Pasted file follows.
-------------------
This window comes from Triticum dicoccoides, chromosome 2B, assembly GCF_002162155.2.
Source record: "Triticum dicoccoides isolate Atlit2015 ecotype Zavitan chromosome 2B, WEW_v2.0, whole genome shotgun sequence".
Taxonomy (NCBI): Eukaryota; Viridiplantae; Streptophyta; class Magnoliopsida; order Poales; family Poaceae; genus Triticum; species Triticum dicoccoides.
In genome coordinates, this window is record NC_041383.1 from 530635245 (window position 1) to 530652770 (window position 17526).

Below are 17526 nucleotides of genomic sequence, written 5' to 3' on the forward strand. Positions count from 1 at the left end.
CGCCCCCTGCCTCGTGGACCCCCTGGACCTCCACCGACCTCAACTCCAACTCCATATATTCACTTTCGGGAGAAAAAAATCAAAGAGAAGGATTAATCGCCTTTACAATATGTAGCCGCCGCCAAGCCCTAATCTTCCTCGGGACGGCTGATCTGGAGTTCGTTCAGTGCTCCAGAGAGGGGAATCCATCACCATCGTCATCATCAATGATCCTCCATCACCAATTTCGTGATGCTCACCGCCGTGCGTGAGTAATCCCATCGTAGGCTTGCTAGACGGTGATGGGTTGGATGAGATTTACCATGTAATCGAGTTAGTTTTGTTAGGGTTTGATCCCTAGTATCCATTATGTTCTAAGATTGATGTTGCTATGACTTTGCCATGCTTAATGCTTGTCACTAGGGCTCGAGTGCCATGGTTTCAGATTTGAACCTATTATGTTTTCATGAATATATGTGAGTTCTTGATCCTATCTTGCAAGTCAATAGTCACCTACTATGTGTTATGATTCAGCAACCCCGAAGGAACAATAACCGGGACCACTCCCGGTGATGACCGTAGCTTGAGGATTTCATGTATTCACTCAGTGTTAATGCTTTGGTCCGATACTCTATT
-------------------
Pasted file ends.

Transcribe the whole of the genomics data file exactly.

This window comes from Triticum dicoccoides, chromosome 2B, assembly GCF_002162155.2.
Source record: "Triticum dicoccoides isolate Atlit2015 ecotype Zavitan chromosome 2B, WEW_v2.0, whole genome shotgun sequence".
Taxonomy (NCBI): Eukaryota; Viridiplantae; Streptophyta; class Magnoliopsida; order Poales; family Poaceae; genus Triticum; species Triticum dicoccoides.
In genome coordinates, this window is record NC_041383.1 from 530635245 (window position 1) to 530652770 (window position 17526).

Below are 17526 nucleotides of genomic sequence, written 5' to 3' on the forward strand. Positions count from 1 at the left end.
CGCCCCCTGCCTCGTGGACCCCCTGGACCTCCACCGACCTCAACTCCAACTCCATATATTCACTTTCGGGAGAAAAAAATCAAAGAGAAGGATTAATCGCCTTTACAATATGTAGCCGCCGCCAAGCCCTAATCTTCCTCGGGACGGCTGATCTGGAGTTCGTTCAGTGCTCCAGAGAGGGGAATCCATCACCATCGTCATCATCAATGATCCTCCATCACCAATTTCGTGATGCTCACCGCCGTGCGTGAGTAATCCCATCGTAGGCTTGCTAGACGGTGATGGGTTGGATGAGATTTACCATGTAATCGAGTTAGTTTTGTTAGGGTTTGATCCCTAGTATCCATTATGTTCTAAGATTGATGTTGCTATGACTTTGCCATGCTTAATGCTTGTCACTAGGGCTCGAGTGCCATGGTTTCAGATTTGAACCTATTATGTTTTCATGAATATATGTGAGTTCTTGATCCTATCTTGCAAGTCAATAGTCACCTACTATGTGTTATGATTCAGCAACCCCGAAGGAACAATAACCGGGACCACTCCCGGTGATGACCGTAGCTTGAGGATTTCATGTATTCACTCAGTGTTAATGCTTTGGTCCGATACTCTATT